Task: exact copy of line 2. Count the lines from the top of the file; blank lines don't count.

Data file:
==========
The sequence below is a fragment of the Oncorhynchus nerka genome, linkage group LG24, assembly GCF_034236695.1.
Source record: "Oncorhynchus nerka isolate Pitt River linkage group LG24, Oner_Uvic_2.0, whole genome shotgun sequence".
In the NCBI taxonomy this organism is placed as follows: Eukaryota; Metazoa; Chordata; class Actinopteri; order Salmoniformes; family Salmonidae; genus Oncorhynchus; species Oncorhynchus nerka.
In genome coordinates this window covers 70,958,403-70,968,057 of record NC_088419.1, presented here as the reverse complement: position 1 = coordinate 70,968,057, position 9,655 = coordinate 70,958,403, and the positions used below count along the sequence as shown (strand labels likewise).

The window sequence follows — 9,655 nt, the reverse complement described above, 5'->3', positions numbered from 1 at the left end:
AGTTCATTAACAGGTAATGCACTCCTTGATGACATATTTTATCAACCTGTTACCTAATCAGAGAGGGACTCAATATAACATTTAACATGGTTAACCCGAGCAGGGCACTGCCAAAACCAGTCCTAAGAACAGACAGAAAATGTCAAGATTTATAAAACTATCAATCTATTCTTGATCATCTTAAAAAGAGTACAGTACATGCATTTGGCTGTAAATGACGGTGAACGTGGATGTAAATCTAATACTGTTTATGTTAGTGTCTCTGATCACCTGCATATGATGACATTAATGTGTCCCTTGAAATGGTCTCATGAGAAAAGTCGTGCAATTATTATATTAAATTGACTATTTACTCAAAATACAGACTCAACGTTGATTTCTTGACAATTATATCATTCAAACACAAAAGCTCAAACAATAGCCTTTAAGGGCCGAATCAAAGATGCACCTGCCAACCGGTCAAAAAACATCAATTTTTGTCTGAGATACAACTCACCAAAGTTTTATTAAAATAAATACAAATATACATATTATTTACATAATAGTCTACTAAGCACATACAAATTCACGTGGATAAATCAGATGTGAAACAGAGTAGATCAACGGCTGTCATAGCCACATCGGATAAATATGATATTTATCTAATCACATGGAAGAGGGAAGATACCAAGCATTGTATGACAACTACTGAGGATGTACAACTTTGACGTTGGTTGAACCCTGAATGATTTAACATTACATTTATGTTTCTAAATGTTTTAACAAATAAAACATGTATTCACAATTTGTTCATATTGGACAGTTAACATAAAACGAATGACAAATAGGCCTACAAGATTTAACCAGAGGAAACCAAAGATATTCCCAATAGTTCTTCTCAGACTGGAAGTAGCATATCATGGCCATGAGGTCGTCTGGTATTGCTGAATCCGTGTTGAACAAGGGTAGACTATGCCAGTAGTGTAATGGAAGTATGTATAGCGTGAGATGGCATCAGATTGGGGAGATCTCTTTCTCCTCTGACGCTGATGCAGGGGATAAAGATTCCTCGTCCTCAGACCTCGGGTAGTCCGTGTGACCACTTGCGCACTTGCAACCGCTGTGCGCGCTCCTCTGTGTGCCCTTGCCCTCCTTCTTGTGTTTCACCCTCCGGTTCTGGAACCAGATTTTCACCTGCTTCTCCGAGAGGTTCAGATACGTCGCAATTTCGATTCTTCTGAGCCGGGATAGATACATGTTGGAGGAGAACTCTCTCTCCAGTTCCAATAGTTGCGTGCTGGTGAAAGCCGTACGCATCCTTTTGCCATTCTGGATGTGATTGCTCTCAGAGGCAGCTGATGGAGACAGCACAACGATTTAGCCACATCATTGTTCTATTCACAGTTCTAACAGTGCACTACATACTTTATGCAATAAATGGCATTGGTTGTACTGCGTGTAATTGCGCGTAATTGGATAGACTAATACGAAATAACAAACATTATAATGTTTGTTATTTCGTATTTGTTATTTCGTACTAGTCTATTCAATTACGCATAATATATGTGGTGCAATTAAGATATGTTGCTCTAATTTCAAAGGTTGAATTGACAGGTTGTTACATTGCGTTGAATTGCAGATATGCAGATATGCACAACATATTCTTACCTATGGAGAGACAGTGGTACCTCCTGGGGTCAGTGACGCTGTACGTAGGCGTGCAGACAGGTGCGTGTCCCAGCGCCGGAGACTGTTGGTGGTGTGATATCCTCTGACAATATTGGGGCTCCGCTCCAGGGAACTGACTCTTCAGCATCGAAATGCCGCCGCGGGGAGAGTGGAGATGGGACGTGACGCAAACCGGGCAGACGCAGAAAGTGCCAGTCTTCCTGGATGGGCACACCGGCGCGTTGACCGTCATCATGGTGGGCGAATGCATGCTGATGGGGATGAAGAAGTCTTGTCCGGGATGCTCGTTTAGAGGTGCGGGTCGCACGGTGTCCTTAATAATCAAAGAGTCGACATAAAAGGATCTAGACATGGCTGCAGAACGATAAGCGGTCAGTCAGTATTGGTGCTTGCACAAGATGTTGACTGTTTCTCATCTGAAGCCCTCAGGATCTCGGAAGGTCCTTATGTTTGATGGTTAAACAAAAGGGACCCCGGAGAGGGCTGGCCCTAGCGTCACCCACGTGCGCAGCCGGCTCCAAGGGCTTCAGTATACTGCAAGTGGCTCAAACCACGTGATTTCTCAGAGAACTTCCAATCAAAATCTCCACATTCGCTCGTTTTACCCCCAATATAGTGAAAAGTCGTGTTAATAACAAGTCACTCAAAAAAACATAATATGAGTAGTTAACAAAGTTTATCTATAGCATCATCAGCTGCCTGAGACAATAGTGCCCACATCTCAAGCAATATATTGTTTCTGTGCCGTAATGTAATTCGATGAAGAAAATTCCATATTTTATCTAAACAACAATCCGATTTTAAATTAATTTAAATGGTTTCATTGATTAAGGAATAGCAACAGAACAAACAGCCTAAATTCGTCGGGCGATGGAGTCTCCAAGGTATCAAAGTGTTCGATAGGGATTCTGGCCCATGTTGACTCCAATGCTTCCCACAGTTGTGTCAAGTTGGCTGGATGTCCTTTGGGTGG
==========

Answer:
Source record: "Oncorhynchus nerka isolate Pitt River linkage group LG24, Oner_Uvic_2.0, whole genome shotgun sequence".